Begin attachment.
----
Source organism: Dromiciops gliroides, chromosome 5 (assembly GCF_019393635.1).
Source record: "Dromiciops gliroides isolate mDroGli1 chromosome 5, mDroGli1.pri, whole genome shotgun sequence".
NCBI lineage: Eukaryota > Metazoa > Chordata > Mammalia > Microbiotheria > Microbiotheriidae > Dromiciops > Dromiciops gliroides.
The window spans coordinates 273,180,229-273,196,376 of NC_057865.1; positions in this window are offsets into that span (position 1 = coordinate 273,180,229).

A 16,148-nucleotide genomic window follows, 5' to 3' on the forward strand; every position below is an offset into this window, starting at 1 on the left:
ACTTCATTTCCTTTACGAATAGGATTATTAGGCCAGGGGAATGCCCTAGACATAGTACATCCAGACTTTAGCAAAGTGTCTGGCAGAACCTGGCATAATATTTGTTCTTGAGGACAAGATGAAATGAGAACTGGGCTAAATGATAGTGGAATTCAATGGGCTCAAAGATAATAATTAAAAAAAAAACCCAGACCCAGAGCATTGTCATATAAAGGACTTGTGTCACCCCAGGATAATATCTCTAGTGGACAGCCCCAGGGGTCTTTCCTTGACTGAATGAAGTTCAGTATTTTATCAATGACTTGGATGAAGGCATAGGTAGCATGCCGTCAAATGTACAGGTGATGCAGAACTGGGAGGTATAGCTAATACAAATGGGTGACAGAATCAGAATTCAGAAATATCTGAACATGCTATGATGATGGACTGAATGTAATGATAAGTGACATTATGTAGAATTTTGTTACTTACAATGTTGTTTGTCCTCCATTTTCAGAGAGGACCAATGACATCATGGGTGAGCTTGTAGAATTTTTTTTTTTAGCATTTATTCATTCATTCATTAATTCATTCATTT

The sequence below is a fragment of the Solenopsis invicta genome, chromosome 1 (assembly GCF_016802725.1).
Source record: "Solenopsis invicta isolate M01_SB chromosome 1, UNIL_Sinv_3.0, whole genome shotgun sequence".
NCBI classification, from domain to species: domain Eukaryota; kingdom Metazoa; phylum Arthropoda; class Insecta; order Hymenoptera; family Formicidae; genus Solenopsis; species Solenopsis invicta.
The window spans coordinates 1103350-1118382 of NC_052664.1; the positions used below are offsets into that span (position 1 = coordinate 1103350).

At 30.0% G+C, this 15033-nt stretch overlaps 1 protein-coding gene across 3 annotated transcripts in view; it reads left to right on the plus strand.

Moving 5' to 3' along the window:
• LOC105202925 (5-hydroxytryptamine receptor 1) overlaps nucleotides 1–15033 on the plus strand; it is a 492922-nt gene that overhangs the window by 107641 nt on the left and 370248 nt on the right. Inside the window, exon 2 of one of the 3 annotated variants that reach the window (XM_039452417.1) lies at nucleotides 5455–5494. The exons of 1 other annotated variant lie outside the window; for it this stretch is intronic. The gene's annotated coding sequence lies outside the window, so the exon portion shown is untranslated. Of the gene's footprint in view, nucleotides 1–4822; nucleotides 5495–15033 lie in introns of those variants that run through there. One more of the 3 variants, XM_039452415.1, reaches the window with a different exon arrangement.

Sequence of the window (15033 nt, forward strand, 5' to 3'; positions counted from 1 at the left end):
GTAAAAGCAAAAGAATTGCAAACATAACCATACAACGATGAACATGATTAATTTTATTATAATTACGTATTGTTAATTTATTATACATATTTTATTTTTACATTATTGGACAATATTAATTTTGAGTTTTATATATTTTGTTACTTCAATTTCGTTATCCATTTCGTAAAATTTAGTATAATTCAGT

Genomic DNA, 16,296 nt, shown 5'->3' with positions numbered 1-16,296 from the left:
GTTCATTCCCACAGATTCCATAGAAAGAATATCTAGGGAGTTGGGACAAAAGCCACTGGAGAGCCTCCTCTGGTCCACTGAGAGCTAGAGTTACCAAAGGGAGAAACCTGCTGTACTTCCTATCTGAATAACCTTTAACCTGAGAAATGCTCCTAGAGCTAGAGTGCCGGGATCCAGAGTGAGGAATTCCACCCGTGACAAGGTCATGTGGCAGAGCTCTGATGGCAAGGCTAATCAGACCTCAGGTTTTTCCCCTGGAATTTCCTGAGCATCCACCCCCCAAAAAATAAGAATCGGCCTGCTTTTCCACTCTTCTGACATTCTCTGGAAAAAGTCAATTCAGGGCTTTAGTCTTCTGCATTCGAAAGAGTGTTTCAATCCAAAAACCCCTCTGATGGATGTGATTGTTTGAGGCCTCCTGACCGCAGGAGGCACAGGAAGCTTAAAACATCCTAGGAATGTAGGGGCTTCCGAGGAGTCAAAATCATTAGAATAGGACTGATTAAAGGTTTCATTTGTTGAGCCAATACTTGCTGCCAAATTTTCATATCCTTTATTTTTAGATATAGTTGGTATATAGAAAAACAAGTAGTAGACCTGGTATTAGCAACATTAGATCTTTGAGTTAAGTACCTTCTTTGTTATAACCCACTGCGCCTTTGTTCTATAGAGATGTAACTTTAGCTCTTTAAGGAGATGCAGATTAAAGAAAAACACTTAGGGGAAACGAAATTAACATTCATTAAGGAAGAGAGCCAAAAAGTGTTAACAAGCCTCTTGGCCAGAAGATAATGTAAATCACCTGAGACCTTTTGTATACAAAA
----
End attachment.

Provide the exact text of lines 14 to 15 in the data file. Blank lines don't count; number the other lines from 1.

Sequence of the window (15033 nt, forward strand, 5' to 3'; positions counted from 1 at the left end):
GTAAAAGCAAAAGAATTGCAAACATAACCATACAACGATGAACATGATTAATTTTATTATAATTACGTATTGTTAATTTATTATACATATTTTATTTTTACATTATTGGACAATATTAATTTTGAGTTTTATATATTTTGTTACTTCAATTTCGTTATCCATTTCGTAAAATTTAGTATAATTCAGT